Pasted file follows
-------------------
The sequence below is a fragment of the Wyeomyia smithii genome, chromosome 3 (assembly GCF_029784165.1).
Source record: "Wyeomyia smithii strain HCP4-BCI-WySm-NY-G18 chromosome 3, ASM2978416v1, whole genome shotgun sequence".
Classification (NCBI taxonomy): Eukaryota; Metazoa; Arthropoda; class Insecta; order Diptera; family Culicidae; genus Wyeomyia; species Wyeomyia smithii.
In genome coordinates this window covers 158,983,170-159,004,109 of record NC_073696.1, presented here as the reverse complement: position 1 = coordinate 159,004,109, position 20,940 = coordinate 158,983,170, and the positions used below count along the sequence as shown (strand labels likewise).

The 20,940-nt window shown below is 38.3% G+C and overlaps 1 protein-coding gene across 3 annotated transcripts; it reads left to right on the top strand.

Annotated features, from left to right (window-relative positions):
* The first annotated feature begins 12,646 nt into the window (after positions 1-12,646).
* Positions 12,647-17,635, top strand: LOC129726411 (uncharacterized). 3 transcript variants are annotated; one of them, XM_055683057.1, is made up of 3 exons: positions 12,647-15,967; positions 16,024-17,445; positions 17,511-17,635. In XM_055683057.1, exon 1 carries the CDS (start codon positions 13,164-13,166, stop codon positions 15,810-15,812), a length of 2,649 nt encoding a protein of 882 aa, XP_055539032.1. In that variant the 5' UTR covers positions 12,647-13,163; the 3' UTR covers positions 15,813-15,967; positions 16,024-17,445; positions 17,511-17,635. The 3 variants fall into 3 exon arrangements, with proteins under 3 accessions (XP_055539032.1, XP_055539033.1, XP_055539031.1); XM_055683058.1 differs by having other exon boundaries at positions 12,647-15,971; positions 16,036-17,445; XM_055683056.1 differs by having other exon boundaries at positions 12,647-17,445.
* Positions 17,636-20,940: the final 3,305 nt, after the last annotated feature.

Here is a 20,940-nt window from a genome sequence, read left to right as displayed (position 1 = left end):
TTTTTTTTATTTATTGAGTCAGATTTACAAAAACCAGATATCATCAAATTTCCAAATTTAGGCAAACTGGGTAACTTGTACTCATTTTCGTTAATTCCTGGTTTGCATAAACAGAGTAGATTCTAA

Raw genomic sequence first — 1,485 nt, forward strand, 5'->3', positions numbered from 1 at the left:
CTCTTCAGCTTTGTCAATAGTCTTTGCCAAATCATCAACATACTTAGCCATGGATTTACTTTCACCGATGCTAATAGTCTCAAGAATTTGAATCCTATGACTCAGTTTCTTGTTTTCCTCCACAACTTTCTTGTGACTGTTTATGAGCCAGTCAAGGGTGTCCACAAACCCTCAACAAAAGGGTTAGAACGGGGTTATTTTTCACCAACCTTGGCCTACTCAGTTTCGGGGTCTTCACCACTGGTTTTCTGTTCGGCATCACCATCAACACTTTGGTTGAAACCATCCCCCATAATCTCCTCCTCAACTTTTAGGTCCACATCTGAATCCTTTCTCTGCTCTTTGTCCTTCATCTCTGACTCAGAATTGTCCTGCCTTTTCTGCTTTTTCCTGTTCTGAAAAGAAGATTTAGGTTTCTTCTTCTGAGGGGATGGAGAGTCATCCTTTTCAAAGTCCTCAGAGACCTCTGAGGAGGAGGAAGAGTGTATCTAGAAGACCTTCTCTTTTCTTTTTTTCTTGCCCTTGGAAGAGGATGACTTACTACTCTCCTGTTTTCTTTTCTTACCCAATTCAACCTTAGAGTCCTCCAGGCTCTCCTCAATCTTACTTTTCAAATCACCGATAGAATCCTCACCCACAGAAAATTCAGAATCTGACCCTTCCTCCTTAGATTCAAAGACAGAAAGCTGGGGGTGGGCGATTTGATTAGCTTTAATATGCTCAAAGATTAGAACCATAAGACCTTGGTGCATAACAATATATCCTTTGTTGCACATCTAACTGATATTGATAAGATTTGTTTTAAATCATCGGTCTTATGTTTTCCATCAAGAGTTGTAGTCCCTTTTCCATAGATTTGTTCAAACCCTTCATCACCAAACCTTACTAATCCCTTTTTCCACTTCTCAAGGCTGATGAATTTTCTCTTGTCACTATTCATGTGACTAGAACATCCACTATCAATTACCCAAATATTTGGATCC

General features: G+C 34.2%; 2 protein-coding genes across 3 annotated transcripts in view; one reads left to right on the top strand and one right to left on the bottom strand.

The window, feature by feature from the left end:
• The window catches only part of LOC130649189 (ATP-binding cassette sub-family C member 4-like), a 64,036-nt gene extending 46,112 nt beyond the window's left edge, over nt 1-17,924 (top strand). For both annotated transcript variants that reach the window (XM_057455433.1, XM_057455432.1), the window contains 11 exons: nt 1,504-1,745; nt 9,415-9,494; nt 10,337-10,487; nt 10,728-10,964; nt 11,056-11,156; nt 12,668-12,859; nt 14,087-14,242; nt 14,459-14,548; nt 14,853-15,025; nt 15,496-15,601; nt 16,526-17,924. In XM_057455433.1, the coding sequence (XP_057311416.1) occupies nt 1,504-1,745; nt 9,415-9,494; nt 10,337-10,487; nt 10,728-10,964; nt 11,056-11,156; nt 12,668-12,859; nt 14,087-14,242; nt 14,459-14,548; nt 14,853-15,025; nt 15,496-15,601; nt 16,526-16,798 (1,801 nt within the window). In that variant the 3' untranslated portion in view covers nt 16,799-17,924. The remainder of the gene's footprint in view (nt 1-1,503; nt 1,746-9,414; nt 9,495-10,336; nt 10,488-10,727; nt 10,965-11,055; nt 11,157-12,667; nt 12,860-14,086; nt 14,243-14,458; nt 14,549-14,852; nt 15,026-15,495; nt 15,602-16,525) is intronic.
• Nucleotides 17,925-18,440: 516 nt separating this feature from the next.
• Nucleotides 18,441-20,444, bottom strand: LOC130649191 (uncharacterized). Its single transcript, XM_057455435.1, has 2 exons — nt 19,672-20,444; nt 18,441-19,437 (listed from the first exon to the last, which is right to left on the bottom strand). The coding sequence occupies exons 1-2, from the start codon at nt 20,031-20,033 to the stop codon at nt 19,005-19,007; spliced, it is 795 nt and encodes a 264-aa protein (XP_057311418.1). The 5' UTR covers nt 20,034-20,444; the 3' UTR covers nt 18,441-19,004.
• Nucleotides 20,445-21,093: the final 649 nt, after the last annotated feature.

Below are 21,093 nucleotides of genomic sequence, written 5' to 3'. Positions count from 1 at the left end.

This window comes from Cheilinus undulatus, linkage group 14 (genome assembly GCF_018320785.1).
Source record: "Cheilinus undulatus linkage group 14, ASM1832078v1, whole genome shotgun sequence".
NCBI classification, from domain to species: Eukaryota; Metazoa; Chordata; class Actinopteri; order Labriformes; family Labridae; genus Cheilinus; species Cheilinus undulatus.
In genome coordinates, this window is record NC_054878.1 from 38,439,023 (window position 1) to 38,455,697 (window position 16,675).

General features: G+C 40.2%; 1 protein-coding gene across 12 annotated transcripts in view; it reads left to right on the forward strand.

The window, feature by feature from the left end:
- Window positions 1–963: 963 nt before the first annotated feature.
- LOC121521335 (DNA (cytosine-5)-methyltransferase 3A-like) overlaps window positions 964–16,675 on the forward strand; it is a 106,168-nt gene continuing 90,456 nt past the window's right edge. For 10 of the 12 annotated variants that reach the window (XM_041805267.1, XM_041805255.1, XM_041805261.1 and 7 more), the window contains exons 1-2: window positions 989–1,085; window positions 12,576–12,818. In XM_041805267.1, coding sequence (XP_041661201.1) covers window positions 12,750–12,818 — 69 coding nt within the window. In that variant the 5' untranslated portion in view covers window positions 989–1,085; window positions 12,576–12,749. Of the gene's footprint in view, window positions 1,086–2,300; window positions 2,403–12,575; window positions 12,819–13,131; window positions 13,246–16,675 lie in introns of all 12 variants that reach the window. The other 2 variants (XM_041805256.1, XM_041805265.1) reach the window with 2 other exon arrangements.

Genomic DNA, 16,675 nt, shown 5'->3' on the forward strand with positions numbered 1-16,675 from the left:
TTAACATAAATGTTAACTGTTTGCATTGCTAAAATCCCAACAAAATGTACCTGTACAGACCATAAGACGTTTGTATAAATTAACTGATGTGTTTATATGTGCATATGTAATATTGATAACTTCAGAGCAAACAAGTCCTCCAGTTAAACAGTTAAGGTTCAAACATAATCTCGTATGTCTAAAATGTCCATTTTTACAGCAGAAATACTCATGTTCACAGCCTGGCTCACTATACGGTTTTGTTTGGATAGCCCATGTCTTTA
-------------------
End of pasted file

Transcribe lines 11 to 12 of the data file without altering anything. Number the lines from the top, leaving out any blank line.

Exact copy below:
TTTTTTTTATTTATTGAGTCAGATTTACAAAAACCAGATATCATCAAATTTCCAAATTTAGGCAAACTGGGTAACTTGTACTCATTTTCGTTAATTCCTGGTTTGCATAAACAGAGTAGATTCTAA

Raw genomic sequence first — 1,485 nt, forward strand, 5'->3', positions numbered from 1 at the left: